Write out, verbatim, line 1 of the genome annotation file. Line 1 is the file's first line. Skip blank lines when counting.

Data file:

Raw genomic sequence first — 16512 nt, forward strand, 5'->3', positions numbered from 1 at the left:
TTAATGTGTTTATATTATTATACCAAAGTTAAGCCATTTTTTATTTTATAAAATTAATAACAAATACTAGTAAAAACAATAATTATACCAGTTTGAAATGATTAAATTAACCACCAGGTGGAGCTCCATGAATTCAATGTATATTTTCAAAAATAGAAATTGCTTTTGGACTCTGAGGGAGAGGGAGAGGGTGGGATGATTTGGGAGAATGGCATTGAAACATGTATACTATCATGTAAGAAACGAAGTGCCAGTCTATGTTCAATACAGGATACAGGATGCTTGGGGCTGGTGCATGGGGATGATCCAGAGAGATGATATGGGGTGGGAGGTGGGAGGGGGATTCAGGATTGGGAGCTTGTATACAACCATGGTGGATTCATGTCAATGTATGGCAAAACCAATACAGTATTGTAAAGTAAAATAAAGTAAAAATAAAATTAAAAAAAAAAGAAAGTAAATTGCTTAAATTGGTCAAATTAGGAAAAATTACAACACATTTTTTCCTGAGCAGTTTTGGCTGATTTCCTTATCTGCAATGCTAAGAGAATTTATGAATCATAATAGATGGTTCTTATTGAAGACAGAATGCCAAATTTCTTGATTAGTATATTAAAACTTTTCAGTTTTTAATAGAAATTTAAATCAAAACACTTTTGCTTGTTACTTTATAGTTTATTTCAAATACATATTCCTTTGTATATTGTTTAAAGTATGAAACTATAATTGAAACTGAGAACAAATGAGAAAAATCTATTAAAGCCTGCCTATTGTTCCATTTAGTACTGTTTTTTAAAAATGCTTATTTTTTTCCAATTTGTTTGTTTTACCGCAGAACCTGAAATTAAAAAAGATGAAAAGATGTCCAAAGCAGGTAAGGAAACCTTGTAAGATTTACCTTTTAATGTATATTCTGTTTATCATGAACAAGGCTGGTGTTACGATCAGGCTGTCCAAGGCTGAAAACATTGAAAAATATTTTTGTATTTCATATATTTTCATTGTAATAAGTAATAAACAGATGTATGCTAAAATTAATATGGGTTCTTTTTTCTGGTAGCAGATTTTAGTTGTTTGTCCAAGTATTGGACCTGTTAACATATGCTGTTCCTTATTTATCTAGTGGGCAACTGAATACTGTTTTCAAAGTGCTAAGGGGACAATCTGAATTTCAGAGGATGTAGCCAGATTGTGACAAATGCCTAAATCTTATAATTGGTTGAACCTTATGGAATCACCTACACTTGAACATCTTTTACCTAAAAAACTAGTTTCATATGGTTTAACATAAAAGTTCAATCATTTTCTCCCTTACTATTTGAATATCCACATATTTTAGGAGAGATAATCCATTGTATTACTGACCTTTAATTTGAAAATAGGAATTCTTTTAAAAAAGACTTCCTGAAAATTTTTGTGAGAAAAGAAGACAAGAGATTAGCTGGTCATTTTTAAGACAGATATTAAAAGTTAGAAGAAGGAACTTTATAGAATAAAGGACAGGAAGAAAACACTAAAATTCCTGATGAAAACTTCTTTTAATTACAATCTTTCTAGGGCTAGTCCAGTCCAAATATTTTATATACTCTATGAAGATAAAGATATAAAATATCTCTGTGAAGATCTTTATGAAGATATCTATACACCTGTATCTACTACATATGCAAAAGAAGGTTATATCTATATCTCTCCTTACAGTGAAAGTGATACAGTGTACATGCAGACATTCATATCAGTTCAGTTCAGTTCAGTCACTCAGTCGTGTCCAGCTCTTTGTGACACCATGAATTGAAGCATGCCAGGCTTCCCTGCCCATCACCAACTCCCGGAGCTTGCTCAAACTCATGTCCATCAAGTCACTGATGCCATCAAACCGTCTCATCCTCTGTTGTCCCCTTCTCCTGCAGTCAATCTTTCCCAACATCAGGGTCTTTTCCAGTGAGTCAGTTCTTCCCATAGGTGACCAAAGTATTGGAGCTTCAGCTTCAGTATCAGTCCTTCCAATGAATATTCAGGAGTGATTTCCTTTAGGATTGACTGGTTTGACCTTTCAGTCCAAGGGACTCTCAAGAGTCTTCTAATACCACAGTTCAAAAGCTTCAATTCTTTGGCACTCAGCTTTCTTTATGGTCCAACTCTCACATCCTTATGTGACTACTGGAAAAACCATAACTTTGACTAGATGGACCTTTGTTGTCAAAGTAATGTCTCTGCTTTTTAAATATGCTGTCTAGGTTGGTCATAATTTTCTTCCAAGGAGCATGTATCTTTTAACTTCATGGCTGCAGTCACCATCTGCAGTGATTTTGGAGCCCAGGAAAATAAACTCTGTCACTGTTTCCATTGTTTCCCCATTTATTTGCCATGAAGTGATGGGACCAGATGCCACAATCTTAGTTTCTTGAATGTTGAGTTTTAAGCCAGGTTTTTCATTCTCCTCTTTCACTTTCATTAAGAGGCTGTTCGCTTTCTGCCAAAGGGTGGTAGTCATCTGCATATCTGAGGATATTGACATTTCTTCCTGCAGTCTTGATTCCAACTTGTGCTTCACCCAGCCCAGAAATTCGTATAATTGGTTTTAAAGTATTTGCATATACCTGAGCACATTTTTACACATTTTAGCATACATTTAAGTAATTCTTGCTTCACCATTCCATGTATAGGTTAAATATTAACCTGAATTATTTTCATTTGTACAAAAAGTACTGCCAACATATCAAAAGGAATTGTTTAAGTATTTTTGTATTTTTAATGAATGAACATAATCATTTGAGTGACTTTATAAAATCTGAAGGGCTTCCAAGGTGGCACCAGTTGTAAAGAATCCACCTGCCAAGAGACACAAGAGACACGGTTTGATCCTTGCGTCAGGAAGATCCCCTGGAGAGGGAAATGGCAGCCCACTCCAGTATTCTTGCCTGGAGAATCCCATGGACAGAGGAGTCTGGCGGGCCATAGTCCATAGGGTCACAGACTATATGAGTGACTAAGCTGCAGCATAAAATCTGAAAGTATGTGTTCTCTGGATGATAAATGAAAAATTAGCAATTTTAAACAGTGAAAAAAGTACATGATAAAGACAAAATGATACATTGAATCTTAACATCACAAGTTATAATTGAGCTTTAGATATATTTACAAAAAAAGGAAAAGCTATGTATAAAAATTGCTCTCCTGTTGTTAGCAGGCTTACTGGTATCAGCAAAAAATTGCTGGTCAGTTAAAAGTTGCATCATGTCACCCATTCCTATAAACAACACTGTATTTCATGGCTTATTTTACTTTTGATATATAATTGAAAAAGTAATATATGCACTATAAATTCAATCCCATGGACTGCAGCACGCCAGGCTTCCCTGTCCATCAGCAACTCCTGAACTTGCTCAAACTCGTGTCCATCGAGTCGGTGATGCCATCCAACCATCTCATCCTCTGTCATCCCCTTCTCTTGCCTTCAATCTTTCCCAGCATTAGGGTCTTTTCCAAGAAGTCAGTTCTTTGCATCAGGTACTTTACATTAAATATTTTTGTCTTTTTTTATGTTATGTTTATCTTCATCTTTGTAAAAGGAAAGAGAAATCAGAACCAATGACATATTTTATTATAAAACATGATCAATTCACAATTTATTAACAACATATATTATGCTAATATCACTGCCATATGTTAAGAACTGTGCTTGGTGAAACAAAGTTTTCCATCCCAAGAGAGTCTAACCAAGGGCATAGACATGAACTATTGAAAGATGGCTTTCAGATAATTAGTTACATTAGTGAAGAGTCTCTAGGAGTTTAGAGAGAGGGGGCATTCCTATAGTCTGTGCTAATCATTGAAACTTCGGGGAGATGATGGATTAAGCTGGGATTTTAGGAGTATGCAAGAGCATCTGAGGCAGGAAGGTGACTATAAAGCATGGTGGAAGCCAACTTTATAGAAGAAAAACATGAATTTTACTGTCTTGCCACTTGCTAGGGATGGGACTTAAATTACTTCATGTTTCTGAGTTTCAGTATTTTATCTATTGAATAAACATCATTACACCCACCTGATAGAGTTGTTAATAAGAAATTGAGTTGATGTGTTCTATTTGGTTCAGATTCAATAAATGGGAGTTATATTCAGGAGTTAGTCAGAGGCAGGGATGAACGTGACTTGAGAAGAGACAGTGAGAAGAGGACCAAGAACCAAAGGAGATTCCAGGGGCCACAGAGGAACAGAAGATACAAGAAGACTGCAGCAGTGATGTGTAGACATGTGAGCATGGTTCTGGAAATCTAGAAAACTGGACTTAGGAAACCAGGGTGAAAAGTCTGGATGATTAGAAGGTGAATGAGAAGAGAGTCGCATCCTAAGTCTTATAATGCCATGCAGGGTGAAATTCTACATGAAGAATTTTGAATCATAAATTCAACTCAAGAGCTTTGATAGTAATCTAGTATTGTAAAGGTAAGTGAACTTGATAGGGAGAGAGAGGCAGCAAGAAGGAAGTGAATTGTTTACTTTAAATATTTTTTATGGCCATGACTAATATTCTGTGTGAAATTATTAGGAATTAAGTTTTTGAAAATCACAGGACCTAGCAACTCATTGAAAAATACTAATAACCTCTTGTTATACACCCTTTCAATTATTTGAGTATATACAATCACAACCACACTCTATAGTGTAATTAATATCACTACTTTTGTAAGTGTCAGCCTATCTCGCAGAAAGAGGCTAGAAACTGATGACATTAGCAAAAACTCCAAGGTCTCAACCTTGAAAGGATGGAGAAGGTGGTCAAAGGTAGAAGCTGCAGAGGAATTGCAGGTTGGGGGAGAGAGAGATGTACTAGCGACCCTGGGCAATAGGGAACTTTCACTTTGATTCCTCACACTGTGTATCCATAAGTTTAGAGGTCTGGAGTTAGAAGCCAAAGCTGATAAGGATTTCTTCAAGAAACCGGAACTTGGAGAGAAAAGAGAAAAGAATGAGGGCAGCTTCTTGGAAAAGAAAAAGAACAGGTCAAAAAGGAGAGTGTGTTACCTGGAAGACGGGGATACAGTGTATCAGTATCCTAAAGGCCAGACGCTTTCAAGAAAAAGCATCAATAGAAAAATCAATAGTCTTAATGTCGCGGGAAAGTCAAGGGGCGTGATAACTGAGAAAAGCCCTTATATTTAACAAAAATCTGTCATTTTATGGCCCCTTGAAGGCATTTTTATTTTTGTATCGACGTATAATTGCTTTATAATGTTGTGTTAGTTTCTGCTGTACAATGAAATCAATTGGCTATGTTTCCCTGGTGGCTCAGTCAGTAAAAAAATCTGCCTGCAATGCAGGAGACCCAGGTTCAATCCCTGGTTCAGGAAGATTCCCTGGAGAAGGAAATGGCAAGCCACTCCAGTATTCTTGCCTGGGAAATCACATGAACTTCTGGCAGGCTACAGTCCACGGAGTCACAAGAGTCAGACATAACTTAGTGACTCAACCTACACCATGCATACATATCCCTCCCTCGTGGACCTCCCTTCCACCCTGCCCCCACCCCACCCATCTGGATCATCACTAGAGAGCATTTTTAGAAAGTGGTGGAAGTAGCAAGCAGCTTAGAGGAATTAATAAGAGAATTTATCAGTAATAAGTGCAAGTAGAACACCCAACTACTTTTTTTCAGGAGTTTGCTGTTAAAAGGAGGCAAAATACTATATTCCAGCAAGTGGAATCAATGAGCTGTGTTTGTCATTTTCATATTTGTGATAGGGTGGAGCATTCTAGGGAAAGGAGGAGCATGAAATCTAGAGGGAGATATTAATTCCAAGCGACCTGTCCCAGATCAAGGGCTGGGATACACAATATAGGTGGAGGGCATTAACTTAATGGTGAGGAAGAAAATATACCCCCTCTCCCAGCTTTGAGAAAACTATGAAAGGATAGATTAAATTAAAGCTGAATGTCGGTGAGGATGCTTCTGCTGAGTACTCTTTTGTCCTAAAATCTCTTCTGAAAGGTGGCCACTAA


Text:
Raw genomic sequence first — 16512 nt, forward strand, 5'->3', positions numbered from 1 at the left: